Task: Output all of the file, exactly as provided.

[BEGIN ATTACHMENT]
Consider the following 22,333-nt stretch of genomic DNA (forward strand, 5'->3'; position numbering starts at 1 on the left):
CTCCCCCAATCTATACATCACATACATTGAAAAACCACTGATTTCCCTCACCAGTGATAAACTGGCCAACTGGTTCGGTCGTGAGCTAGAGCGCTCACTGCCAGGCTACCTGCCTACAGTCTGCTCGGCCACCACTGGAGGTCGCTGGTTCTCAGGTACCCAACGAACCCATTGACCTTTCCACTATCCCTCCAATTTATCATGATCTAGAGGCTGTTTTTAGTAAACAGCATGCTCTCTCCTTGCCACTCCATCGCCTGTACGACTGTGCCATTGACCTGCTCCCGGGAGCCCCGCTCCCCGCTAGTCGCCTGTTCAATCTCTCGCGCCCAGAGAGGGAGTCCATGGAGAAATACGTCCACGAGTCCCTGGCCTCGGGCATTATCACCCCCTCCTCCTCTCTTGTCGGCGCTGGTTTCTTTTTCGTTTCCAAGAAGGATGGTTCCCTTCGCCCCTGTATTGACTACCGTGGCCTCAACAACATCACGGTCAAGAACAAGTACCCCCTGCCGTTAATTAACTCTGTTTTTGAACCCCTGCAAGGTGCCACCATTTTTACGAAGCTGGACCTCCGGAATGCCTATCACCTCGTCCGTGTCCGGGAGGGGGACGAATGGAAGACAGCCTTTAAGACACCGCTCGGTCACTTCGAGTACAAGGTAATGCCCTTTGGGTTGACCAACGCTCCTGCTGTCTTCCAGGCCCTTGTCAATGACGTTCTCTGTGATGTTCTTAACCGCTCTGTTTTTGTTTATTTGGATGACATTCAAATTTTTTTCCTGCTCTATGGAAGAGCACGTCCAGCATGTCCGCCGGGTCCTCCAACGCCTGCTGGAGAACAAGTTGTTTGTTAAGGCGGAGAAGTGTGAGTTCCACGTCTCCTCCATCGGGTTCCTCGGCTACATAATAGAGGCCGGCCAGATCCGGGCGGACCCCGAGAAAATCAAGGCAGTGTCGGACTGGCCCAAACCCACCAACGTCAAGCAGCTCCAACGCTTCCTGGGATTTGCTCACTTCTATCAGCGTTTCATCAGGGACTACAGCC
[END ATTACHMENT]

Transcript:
Consider the following 22,333-nt stretch of genomic DNA (forward strand, 5'->3'; position numbering starts at 1 on the left):
CTCCCCCAATCTATACATCACATACATTGAAAAACCACTGATTTCCCTCACCAGTGATAAACTGGCCAACTGGTTCGGTCGTGAGCTAGAGCGCTCACTGCCAGGCTACCTGCCTACAGTCTGCTCGGCCACCACTGGAGGTCGCTGGTTCTCAGGTACCCAACGAACCCATTGACCTTTCCACTATCCCTCCAATTTATCATGATCTAGAGGCTGTTTTTAGTAAACAGCATGCTCTCTCCTTGCCACTCCATCGCCTGTACGACTGTGCCATTGACCTGCTCCCGGGAGCCCCGCTCCCCGCTAGTCGCCTGTTCAATCTCTCGCGCCCAGAGAGGGAGTCCATGGAGAAATACGTCCACGAGTCCCTGGCCTCGGGCATTATCACCCCCTCCTCCTCTCTTGTCGGCGCTGGTTTCTTTTTCGTTTCCAAGAAGGATGGTTCCCTTCGCCCCTGTATTGACTACCGTGGCCTCAACAACATCACGGTCAAGAACAAGTACCCCCTGCCGTTAATTAACTCTGTTTTTGAACCCCTGCAAGGTGCCACCATTTTTACGAAGCTGGACCTCCGGAATGCCTATCACCTCGTCCGTGTCCGGGAGGGGGACGAATGGAAGACAGCCTTTAAGACACCGCTCGGTCACTTCGAGTACAAGGTAATGCCCTTTGGGTTGACCAACGCTCCTGCTGTCTTCCAGGCCCTTGTCAATGACGTTCTCTGTGATGTTCTTAACCGCTCTGTTTTTGTTTATTTGGATGACATTCAAATTTTTTTCCTGCTCTATGGAAGAGCACGTCCAGCATGTCCGCCGGGTCCTCCAACGCCTGCTGGAGAACAAGTTGTTTGTTAAGGCGGAGAAGTGTGAGTTCCACGTCTCCTCCATCGGGTTCCTCGGCTACATAATAGAGGCCGGCCAGATCCGGGCGGACCCCGAGAAAATCAAGGCAGTGTCGGACTGGCCCAAACCCACCAACGTCAAGCAGCTCCAACGCTTCCTGGGATTTGCTCACTTCTATCAGCGTTTCATCAGGGACTACAGCC